To compete and thrive in the 21st century, democracies, and the United States in particular, must develop new national security and economic strategies that address the geopolitics of information. In the 20th century, market capitalist democracies geared infrastructure, energy, trade, and even social policy to protect and advance that era’s key source of power—manufacturing. In this century, democracies must better account for information geopolitics across all dimensions of domestic policy and national strategy.
Can Soylu is a fellow with the Geopolitics of Energy Project at Harvard Kennedy School's Belfer Center. His current research focuses on the shale boom and the energy transition, and their geopolitical impacts on the US, Russia, China, Europe and the Middle East. In addition, he studies Turkey’s energy geopolitics, and how it influences Turkey’s relations with Azerbaijan, Iran, Iraq, Russia, and Syria.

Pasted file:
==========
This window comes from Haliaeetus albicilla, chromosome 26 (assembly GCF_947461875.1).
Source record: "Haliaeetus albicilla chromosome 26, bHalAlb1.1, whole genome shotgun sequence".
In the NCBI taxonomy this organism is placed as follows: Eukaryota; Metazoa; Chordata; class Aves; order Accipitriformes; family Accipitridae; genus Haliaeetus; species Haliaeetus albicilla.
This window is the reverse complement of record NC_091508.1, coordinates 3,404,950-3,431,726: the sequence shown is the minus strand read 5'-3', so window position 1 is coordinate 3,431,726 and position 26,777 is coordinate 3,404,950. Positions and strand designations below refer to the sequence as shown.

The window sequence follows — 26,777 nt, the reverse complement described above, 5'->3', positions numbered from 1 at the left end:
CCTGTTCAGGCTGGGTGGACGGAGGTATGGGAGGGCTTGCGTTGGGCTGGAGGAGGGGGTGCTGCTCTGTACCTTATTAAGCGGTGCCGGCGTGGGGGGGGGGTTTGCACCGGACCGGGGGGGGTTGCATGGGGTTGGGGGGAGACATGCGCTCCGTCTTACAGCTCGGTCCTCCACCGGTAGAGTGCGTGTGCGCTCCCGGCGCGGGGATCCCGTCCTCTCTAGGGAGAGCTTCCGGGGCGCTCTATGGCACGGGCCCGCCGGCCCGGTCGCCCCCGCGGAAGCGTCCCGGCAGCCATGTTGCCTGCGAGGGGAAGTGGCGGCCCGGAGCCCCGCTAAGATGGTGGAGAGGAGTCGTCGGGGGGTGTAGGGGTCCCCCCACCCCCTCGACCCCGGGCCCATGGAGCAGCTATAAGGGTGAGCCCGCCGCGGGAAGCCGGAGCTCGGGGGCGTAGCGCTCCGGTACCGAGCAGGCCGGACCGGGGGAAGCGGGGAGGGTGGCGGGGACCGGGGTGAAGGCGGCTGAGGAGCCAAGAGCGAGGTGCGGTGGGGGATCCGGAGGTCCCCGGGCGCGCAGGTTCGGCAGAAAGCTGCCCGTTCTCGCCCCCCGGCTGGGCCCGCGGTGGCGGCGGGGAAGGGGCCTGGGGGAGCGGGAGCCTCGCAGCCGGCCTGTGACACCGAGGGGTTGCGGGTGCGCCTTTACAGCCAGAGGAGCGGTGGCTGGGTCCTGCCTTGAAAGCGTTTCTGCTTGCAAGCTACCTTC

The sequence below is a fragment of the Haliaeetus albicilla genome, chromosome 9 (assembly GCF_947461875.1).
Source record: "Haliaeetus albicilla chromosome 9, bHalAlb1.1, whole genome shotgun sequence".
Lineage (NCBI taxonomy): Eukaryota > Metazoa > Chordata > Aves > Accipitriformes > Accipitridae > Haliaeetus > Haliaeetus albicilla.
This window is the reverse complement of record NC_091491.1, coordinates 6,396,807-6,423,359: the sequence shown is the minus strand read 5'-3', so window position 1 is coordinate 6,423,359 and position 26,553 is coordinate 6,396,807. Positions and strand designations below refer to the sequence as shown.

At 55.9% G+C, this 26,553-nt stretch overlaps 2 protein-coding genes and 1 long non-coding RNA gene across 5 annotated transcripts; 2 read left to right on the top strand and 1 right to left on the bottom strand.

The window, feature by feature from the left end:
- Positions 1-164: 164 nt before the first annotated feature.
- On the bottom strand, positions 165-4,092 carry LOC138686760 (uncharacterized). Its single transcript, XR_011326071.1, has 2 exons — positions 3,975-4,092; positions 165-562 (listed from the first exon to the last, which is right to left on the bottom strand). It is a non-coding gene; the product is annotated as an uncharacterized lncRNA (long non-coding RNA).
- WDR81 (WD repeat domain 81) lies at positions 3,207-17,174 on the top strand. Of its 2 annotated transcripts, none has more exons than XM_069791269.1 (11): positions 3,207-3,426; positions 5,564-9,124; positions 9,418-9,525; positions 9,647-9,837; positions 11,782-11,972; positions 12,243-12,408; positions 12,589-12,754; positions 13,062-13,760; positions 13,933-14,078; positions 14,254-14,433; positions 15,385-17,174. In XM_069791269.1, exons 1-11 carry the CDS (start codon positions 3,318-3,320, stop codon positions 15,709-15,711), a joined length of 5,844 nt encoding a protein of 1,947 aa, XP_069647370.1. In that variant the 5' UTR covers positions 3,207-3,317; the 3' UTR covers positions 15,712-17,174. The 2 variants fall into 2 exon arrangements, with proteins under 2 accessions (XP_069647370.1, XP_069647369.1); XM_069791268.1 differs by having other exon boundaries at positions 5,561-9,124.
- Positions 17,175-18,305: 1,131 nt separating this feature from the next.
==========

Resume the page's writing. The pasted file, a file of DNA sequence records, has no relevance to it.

Previously, Can worked at the Weatherhead Center for International Affairs, the Permanent Mission of Turkey to the UN, Barings LLC and the Reserve Bank of India. He received his A.B. in Social Studies, with a focus field entitled “Politics and Economics of the Post-Ottoman region,” from Harvard University.Last Updated: Oct 7, 2019, 2:43pm